What do silhouettes, the South Sea journals of Daniel Wheeler, press-cuttings on the General Strike, and a 100 year-old phial of anti-tetanus serum have in common? They’re all to be found in the Library’s main manuscript series, which currently comprises over 1,000 separate and extremely diverse archive collections. And until recently, only a quarter of them were on the online catalogue.
Since the launch of the new catalogue, a little over a year ago, we’ve been busy increasing the number of archive and manuscript collections users could find there. Once the project to catalogue the remarkable records of Friends Emergency & War Victims Relief Committee was complete, attention turned to the rich and varied main manuscript series.
We embarked on a 15 month project, to run from January 2015, with the aim of cataloguing the bulk of the remaining manuscripts to collection level, making them searchable by name, and overall description. As the project cataloguer would have to examine each collection individually, this was also a great opportunity to repackage the contents in archival standard storage materials – so we can happily say goodbye to collapsing file boxes and overstuffed folders! The collections span 205 metres of shelving and currently fill 1,366 boxes; an estimated 1,000 new archival boxes and 5,000 acid free folders would be needed for repackaging.
Now we’re six months through the project, here’s where we’ve got to so far.
We’ve already added nearly 300 new entries to the online catalogue, with brief lists to help researchers retrieve relevant material. 380 archival boxes have been used to replace old brittle and unstable file boxes, and 28 outsized items – rolls, maps, etc. – have been repacked. Visual items that had been removed have been re-united with the collections they came from (for example family photographs of Mary Millior Braithwaite and R. Osmond Catford’s photograph albums of relief work in Poland and Russia 1920-1923).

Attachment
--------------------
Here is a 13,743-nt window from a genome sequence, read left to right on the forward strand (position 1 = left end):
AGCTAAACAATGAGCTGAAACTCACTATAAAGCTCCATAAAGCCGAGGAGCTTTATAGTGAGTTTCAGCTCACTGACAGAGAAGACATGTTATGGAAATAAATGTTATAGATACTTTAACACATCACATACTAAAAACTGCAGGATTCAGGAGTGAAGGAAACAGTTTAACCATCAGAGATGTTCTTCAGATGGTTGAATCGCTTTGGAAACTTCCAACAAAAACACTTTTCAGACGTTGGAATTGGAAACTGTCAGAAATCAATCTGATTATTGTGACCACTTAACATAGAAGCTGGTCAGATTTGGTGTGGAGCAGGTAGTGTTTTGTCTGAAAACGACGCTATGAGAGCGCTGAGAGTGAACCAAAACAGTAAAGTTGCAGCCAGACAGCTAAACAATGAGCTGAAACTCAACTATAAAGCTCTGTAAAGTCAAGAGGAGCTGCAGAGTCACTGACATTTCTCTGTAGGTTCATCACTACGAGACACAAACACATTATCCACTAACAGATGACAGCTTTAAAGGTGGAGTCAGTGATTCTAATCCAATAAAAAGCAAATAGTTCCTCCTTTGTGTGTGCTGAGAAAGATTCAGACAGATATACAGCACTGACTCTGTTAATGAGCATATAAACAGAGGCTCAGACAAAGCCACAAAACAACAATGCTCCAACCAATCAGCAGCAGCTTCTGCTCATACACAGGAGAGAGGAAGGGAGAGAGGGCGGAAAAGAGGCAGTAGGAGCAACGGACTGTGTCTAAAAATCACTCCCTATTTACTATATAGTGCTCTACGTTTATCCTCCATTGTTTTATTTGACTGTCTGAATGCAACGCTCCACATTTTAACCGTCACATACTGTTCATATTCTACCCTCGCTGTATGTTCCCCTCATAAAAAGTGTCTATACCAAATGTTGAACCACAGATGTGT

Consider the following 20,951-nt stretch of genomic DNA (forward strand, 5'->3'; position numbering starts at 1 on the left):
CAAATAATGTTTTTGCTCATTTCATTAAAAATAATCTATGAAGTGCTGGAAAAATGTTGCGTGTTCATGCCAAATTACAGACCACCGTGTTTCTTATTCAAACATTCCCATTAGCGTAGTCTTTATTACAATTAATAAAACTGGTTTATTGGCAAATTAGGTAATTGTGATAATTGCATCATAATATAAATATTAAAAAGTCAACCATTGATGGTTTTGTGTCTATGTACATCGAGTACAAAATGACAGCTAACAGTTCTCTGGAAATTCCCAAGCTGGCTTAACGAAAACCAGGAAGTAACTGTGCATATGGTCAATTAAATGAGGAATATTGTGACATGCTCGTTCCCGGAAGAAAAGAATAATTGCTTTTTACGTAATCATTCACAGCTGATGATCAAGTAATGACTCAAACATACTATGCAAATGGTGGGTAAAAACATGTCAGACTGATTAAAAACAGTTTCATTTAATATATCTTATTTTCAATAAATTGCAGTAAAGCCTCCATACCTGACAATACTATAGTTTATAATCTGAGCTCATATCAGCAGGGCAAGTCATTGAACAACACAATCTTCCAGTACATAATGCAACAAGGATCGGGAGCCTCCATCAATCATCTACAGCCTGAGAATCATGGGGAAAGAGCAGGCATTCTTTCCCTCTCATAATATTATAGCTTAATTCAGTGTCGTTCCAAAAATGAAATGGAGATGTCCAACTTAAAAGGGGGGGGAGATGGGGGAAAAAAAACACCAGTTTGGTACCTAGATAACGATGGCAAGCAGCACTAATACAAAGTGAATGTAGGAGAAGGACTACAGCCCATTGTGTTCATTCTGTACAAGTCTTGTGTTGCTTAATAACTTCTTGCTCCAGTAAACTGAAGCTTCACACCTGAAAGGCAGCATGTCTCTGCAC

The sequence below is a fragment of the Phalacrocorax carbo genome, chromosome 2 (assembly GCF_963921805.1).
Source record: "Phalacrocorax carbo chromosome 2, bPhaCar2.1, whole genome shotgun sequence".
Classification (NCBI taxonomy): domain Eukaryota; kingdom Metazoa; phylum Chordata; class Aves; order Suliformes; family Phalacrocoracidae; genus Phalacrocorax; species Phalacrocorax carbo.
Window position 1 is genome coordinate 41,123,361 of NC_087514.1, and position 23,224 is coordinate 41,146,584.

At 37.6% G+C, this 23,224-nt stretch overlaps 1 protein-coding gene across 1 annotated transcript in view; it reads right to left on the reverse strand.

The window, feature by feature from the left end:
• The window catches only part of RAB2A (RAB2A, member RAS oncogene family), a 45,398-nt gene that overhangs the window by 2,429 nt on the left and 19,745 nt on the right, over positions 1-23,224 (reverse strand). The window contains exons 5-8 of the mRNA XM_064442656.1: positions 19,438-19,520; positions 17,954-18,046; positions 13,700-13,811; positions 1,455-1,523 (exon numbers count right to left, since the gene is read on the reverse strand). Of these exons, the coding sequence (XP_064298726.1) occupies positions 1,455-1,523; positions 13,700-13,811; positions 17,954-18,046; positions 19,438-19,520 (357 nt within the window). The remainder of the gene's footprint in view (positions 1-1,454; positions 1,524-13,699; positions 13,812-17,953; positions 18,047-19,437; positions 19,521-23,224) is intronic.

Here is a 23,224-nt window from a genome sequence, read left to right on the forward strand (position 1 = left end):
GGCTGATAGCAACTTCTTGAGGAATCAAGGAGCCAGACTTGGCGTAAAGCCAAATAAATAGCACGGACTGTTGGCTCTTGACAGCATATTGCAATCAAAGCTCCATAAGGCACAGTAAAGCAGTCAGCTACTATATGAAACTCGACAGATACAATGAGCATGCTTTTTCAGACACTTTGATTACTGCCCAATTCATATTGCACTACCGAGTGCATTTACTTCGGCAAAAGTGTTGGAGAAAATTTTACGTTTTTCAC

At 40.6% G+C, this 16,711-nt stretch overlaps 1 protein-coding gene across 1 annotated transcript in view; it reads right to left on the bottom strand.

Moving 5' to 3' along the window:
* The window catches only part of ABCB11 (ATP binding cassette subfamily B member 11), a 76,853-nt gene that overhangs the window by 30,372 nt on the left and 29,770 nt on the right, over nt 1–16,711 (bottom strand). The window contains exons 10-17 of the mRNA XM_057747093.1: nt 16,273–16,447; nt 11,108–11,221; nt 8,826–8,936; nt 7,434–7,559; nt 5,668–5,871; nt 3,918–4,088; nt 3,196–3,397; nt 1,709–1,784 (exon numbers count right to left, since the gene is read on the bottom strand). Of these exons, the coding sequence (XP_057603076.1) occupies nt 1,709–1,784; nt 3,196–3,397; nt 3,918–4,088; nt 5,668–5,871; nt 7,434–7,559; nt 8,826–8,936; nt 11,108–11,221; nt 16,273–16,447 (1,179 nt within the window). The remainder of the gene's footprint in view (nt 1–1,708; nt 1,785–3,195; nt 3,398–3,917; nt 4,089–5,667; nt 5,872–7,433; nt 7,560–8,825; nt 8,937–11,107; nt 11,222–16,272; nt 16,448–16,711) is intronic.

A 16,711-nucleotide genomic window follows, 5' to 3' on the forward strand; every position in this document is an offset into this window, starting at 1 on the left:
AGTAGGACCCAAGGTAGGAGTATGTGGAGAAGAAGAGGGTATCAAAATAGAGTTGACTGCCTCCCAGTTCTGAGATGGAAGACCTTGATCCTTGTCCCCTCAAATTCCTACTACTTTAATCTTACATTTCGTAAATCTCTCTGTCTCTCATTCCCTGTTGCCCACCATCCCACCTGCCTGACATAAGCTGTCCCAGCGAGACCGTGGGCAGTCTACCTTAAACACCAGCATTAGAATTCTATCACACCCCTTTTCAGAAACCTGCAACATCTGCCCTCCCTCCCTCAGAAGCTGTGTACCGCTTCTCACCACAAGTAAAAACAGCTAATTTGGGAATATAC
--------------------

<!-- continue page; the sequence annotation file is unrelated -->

The collections range in size from single documents (such as the Journal of Anna Louise Evens, relating to mission work in India 1886-1934), or a few folders (such as Theodore Burtt’s papers on Friends Industrial Mission, Pemba 1896-1930), to extensive and complex collections (such as J. J. Green’s copious collection of genealogical research papers, deeds, maps, letters and other documents; or the 22 boxes of Herbert Hodgkin papers – letters, notes, photographs and watercolours, spanning the period 1847-1962, mainly relating to foreign mission work, especially China).
Reflecting the varied lives and interests of their original owners, the collections include material on Quakers and Quaker work around the world (in Ireland, Norway, France, India, Pemba and Poland, among other places), family archives spanning centuries, and the working papers, correspondence, research notes, and diaries of individual Friends (such as Isaac Sharp, Ann Mary Burgess, Thomas C. Foley, or Stephen Shipley Wilson).
Highlights include the A. Ruth Fry papers, among whose various treasures from branches of the Howard, Hodgkin, Eliot and Fry families are to be found one of the French revolutionary cockades that appeared in our last blogpost, as well as the two smallest books in our collections.
Another is box 2 of the Elizabeth Lee papers, whose contents include a volume of celebrity autographs (a form of collecting that took off in the 19th century even among some Friends), among them Robert Browning and Oscar Wilde.
Before the arrival of our combined Library and Archive online catalogue, users who wanted to search the Library’s unique holdings of official Quaker records and unpublished papers of Quakers dating back to the 17th century had to rely on the card catalogue and paper finding aids in the reading room. As more and more archive and manuscript collections are added, through projects like this, the online catalogue opens up the collections to users, wherever they may be, and makes them searchable in new and exciting ways.
Reblogged this on hungarywolf.
Great news and good luck with the archiving!